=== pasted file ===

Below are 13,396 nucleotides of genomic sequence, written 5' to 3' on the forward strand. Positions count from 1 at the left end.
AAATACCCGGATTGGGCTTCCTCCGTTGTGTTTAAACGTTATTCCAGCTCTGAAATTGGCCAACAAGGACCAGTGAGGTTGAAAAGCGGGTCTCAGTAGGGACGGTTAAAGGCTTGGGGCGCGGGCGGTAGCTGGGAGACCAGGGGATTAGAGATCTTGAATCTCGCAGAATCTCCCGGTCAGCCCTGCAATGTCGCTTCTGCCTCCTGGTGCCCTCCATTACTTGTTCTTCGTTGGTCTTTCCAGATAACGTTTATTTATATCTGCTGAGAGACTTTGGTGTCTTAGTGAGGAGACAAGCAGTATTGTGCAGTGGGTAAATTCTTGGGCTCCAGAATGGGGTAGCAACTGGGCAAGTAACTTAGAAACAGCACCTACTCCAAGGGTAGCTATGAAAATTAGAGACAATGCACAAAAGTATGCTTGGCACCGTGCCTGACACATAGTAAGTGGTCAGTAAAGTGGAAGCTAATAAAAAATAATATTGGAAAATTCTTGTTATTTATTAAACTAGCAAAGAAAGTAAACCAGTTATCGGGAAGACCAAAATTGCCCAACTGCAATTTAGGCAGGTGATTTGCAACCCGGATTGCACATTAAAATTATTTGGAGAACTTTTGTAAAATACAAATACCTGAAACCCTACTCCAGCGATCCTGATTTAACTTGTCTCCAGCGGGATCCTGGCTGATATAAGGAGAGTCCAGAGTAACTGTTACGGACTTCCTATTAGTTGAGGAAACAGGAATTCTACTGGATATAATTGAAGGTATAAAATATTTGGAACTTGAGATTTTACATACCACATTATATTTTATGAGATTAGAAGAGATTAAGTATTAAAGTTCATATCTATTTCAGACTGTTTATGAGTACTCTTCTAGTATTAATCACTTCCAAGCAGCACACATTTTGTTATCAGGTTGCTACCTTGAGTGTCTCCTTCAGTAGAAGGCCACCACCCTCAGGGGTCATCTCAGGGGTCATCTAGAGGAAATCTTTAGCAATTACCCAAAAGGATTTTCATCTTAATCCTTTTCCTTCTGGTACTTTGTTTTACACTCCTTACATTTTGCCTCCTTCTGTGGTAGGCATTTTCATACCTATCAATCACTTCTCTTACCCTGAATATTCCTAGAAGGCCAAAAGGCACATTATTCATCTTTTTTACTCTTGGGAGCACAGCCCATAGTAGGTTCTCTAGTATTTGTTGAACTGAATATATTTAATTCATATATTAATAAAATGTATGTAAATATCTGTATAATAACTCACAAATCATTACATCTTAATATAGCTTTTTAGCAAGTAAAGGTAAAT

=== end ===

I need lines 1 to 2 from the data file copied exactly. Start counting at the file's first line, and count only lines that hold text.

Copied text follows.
Below are 13,396 nucleotides of genomic sequence, written 5' to 3' on the forward strand. Positions count from 1 at the left end.
AAATACCCGGATTGGGCTTCCTCCGTTGTGTTTAAACGTTATTCCAGCTCTGAAATTGGCCAACAAGGACCAGTGAGGTTGAAAAGCGGGTCTCAGTAGGGACGGTTAAAGGCTTGGGGCGCGGGCGGTAGCTGGGAGACCAGGGGATTAGAGATCTTGAATCTCGCAGAATCTCCCGGTCAGCCCTGCAATGTCGCTTCTGCCTCCTGGTGCCCTCCATTACTTGTTCTTCGTTGGTCTTTCCAGATAACGTTTATTTATATCTGCTGAGAGACTTTGGTGTCTTAGTGAGGAGACAAGCAGTATTGTGCAGTGGGTAAATTCTTGGGCTCCAGAATGGGGTAGCAACTGGGCAAGTAACTTAGAAACAGCACCTACTCCAAGGGTAGCTATGAAAATTAGAGACAATGCACAAAAGTATGCTTGGCACCGTGCCTGACACATAGTAAGTGGTCAGTAAAGTGGAAGCTAATAAAAAATAATATTGGAAAATTCTTGTTATTTATTAAACTAGCAAAGAAAGTAAACCAGTTATCGGGAAGACCAAAATTGCCCAACTGCAATTTAGGCAGGTGATTTGCAACCCGGATTGCACATTAAAATTATTTGGAGAACTTTTGTAAAATACAAATACCTGAAACCCTACTCCAGCGATCCTGATTTAACTTGTCTCCAGCGGGATCCTGGCTGATATAAGGAGAGTCCAGAGTAACTGTTACGGACTTCCTATTAGTTGAGGAAACAGGAATTCTACTGGATATAATTGAAGGTATAAAATATTTGGAACTTGAGATTTTACATACCACATTATATTTTATGAGATTAGAAGAGATTAAGTATTAAAGTTCATATCTATTTCAGACTGTTTATGAGTACTCTTCTAGTATTAATCACTTCCAAGCAGCACACATTTTGTTATCAGGTTGCTACCTTGAGTGTCTCCTTCAGTAGAAGGCCACCACCCTCAGGGGTCATCTCAGGGGTCATCTAGAGGAAATCTTTAGCAATTACCCAAAAGGATTTTCATCTTAATCCTTTTCCTTCTGGTACTTTGTTTTACACTCCTTACATTTTGCCTCCTTCTGTGGTAGGCATTTTCATACCTATCAATCACTTCTCTTACCCTGAATATTCCTAGAAGGCCAAAAGGCACATTATTCATCTTTTTTACTCTTGGGAGCACAGCCCATAGTAGGTTCTCTAGTATTTGTTGAACTGAATATATTTAATTCATATATTAATAAAATGTATGTAAATATCTGTATAATAACTCACAAATCATTACATCTTAATATAGCTTTTTAGCAAGTAAAGGTAAAT